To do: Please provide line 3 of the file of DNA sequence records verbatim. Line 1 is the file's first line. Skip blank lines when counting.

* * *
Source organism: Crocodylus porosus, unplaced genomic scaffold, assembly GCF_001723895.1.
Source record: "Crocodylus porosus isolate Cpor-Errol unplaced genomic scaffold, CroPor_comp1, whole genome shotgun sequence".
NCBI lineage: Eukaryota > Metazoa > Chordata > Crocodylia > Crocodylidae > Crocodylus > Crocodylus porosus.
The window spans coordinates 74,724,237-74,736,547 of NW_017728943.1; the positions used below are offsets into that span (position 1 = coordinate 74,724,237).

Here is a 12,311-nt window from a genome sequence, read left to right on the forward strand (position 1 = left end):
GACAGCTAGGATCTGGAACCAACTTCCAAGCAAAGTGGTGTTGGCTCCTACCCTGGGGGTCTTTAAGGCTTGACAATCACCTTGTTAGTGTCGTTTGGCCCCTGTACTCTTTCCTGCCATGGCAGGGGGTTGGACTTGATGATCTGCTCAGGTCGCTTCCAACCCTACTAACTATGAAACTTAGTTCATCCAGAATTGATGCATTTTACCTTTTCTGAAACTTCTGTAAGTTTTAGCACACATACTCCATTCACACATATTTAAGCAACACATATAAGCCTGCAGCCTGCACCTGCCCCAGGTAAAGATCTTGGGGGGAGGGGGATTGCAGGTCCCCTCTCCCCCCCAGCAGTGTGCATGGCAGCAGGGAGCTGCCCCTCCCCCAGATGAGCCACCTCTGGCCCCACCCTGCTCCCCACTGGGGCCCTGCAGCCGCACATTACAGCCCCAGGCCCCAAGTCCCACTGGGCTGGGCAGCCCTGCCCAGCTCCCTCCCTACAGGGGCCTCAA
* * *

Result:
NCBI lineage: Eukaryota > Metazoa > Chordata > Crocodylia > Crocodylidae > Crocodylus > Crocodylus porosus.